Presenteeism actions may be a harmless quick check of a bank account balance or making a payment on a credit card or other bill. But it is also more time-consuming and stressful as employees are trying to make ends meet, balance budgets, figure out how to pay for child care, or working on sorting through a maze of student loan paperwork.

Our same survey data finds that 36% of employees experience presenteeism due to financial stress every single day at work. This tells us that financial stress is not only a perpetual concern of employees that drives up presenteeism, but it’s also an area of people’s lives that is “ever-present” and “top of mind.”

Adding It Up: The Cost of Presenteeism Due to Financial Stress

Knowing that employees experience 10 instances a month of presenteeism due to financial stress, we can estimate how much it is costing your company each year. First, let’s assume each instance of checking your finances at work is about 10 minutes (a call to pay a bill, checking a budget, changing a 401k investment allocation, etc.), and the average salary at your workplace is $50,000.

That’s 100 minutes of presenteeism each month, which is 1,200 minutes of presenteeism per year. Equivalently, that’s a whopping 20 hours of lost productivity each year per employee due to financial stress!

An average work year is 2,000 hours, so if your average salary is $50,000, that’s a $25 per hour earnings rate.

Consequently, losing 20 hours is equivalent to losing $500 per employee per year. That may or may not be a jarring number, but assuming you have 100 employees at your company, that’s $50,000 in lost productivity. Essentially, that’s like paying a full-time person who doesn’t even exist!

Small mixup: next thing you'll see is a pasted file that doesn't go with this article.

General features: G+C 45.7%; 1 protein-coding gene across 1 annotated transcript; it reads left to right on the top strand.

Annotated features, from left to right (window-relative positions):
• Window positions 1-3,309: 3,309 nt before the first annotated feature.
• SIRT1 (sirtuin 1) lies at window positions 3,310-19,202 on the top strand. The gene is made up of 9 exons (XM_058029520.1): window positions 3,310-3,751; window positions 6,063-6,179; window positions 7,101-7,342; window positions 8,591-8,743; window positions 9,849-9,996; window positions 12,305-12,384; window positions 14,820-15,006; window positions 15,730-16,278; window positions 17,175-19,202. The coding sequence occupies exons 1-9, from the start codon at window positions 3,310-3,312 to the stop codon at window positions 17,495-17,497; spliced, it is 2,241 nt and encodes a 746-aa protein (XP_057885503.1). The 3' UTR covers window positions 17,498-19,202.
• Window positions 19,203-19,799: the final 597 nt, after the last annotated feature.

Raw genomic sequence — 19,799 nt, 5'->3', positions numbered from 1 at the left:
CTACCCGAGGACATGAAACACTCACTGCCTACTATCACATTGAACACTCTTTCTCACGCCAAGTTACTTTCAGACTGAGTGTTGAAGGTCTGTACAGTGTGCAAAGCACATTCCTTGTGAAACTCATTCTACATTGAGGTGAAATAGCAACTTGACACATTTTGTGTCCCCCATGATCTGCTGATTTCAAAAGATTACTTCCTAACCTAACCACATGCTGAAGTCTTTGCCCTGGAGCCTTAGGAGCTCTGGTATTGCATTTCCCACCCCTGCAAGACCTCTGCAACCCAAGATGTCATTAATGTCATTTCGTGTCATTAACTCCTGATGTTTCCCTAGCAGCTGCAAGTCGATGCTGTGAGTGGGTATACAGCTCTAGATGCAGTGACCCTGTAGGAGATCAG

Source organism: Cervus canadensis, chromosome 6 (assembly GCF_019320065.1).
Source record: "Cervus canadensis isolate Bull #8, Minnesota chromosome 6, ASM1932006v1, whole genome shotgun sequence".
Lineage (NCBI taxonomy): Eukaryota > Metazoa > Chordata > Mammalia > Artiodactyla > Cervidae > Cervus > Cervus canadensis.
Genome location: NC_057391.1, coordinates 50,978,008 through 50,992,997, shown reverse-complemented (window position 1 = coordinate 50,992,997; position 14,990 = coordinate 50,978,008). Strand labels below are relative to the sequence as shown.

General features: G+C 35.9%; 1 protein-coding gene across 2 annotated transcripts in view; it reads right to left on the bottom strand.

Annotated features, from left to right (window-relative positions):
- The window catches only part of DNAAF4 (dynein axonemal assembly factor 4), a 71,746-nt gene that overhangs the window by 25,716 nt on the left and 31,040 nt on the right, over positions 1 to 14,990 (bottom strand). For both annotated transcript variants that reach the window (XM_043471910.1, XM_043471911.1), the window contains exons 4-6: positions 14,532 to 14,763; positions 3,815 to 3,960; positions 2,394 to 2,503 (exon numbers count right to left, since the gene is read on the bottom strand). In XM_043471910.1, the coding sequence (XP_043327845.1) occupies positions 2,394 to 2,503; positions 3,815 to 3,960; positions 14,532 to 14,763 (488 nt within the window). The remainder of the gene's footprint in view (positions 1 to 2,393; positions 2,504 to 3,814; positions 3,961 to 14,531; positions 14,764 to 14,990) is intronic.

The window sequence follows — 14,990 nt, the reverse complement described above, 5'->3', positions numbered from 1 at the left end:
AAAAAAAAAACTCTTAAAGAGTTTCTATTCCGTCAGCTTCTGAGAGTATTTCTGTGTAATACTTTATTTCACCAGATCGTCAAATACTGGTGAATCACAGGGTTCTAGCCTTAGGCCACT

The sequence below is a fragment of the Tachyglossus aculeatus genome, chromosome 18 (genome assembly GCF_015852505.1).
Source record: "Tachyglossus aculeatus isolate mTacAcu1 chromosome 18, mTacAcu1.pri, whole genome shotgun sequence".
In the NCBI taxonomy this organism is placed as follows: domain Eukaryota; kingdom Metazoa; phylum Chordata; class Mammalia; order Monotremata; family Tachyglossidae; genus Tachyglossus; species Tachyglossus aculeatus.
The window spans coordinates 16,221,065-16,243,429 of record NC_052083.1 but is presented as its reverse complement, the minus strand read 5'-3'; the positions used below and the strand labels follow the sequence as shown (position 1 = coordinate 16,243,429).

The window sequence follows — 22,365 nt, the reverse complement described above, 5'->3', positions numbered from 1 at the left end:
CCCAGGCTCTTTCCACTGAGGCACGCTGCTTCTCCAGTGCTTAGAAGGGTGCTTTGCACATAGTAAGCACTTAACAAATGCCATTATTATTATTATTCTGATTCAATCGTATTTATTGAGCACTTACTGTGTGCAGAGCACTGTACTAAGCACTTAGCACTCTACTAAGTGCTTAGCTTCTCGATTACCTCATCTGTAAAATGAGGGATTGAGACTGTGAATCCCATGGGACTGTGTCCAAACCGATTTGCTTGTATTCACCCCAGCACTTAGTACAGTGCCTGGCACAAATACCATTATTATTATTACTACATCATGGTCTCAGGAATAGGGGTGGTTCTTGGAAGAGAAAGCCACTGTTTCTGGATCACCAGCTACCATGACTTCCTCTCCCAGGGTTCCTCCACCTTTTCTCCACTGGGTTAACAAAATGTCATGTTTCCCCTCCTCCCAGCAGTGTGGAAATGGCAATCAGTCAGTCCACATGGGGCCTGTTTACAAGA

If you are slightly larger with 250 employees, that’s $125,000 in loss due to presenteeism being caused by financial stress.

A 1,000 employee company would lose $500,000 each year. That’s a significant cost center lurking beneath the surface.

Financial Stress and Presenteeism Are Solvable

While we can’t fix your employees’ back pain or runny noses, we can reduce their financial stress and help them lower the amount of time they spend at work dealing with their finances; 92% of employees that have access to Holberg Financial report that they reduce the amount of time at work spent dealing with personal finances, and a full 64% report reduced financial stress levels.

These positive changes are driving up employee confidence and productivity. By reducing financial stress, you are empowering your employees to be as financially healthy as possible, and 97% of employees are willing to stay longer at companies that offer Holberg Financial, which is driving up retention. Furthermore, this supports a work atmosphere where employees are more focused, present, and less likely to experience presenteeism due to financial stress or concerns.

As we move deeper into a competitive landscape for benefits, it’s clear that presenteeism itself and the cost to your employees and company are significant. And while financial stress is mounting for millions of people, it doesn’t have to left unsolved. Effective financial wellness programs can reduce stress, empower your employees, and reduce costs for employers. The best part is that it’s the right type of benefit to offer since so many employees are asking (and many times begging) for financial guidance and support.